Upcoming lectures in the Iowa City area

Jerusalem LectureI’ll be speaking giving a few talks in Iowa City over the next few weeks. All are welcome to attend.

March 28, 2014:  “Passover and the Eucharist: Investing New Meaning on the Jewish Meal” (Agudas Achim Congregation, Coralville, IA, 7:30 pm)

March 30, 2014:Passover and the Eucharist: Investing New Meaning on the Jewish Meal” (First Presbyterian Church, Iowa City, IA 11:30 am)

[The above two lectures are part of the 2014 Finn Lecture, which promotes Jewish-Christian dialogue in Iowa City.]

April 4, 2014:A Deluge of Flood Stories: Pre-canonical and Canonical Flood Stories” (Agudas Achim Congregation, Coralville, IA, 7:30 pm)

April 11, 2014:Shabbat Dinner Talk by Prof. Robert Cargill: Archaeological Dig Opportunity in Israel: University of Iowa Tel Azekah Summer Study Abroad Program” (Hillel Foundation, East Market Street, Iowa City, IA, 7:30 pm – 8:30 pm)

April 18, 2013:A Deluge of Flood Stories: Noah and the Jewish Interpretative Tradition of the Flood” (Agudas Achim Congregation, Coralville, IA, 7:30 pm)

 

No, no, you DIDN’T find the Holy Grail

I was interviewed as part of a story this morning on Good Morning America (Twitter) about recent sensational claims about the “discovery” of the Holy Grail in Spain. Yes…that Holy Grail.

ABC’s Paula Faris highlighted the claim made by two Spanish historians. Video is here.

Two historians, Margarita Torres and Jose Manuel Ortega del Rio, authors of the book, “Kings of the Grail,” claim a jewel-encrusted goblet, which has been inside the San Isidoro Basilica, in Leon, Spain, for the last 1,000 years, is the Holy Grail. And just in time for Easter (and I’m guessing a planned renovation of the church in which the cup was ‘discovered’).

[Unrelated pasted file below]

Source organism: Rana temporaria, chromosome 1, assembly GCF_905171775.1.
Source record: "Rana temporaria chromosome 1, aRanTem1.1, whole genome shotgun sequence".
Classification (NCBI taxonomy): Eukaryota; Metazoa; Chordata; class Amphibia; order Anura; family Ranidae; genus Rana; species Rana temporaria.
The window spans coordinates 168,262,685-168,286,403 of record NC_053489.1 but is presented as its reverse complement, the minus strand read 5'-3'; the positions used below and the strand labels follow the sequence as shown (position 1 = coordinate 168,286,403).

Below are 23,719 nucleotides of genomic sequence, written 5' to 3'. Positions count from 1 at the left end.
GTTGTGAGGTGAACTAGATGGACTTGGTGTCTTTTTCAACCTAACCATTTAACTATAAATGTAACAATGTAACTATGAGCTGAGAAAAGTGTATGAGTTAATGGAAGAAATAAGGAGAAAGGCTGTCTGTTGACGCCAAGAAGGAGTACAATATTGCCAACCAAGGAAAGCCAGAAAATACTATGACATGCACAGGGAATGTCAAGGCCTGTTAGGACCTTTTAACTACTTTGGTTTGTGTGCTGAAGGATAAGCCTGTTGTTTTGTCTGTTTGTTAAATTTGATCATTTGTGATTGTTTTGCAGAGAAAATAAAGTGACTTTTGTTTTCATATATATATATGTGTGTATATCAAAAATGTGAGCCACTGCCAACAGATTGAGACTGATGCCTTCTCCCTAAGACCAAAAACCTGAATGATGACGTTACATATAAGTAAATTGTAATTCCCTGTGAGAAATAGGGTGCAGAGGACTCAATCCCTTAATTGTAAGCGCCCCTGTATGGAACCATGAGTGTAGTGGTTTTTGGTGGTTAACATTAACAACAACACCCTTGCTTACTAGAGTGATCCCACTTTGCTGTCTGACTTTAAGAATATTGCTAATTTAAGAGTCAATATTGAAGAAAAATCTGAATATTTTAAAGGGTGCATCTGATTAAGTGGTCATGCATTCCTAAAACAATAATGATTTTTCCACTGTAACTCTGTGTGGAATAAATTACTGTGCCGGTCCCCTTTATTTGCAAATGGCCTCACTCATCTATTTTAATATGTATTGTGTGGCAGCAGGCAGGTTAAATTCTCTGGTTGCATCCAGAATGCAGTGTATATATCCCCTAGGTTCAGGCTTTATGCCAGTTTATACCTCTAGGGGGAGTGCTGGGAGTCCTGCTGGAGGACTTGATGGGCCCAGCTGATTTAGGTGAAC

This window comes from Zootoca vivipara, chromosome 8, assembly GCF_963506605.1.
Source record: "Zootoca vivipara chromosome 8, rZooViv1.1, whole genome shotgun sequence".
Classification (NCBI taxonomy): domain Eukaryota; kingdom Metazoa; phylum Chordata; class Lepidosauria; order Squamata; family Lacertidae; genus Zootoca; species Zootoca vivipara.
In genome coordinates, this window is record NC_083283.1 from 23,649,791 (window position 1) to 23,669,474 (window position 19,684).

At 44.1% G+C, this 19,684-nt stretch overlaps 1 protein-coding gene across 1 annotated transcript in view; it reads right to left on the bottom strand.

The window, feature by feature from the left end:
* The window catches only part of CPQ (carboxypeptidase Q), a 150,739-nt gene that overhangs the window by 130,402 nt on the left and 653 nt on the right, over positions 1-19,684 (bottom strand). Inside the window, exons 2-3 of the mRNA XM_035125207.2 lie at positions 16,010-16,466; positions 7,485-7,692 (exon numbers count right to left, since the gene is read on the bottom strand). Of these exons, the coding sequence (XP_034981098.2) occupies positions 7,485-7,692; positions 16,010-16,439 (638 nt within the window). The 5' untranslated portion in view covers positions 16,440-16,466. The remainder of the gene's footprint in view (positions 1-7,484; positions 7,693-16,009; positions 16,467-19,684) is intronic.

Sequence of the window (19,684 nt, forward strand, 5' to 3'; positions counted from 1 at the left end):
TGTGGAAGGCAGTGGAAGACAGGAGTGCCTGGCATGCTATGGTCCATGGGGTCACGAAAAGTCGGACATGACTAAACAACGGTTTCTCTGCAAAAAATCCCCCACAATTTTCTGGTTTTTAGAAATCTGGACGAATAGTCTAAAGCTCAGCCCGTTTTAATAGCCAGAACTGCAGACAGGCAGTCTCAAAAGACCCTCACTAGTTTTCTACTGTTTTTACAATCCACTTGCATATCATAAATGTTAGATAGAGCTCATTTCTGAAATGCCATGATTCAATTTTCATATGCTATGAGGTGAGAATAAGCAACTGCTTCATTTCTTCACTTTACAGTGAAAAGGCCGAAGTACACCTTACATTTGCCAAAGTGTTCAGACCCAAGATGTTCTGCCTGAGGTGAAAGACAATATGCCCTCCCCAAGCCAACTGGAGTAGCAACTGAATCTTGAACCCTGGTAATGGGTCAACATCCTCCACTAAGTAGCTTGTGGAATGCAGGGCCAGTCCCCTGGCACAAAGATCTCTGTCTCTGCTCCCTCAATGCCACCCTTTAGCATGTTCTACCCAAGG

Because Jesus was all about golden, jewel encrusted bling. Right?

Of course, claiming to find the Holy Grail is as silly as other pseudoarchaeological claims, like purporting to find the nails of the cross, pieces of the true cross, the Ark of the Covenant, Noah’s Ark, the route of the Exodus, Atlantis, and Jesus’ family tomb. These are fools errands and the realm of the sensationalized absurd.

I’ll be appearing tonight on a segment with Megan Alexander (Twitter | Web ) for Inside Edition (Twitter) on this supposed discovery of the Holy Grail. The segment should air tonight. Thanx Megan and Tyler for the smooth setup and interview!

[UPDATE: Here is Megan Alexander's interview with me on the "discovery" of the supposed Holy Grail. And, Inside Edition was good enough to post a 3 min. extended clip from our interview on their website. Thanx to Megan!]

And if you’re interested in doing REAL archaeology, join us at Tel Azekah, where you can dig (and smash) to your heart’s content.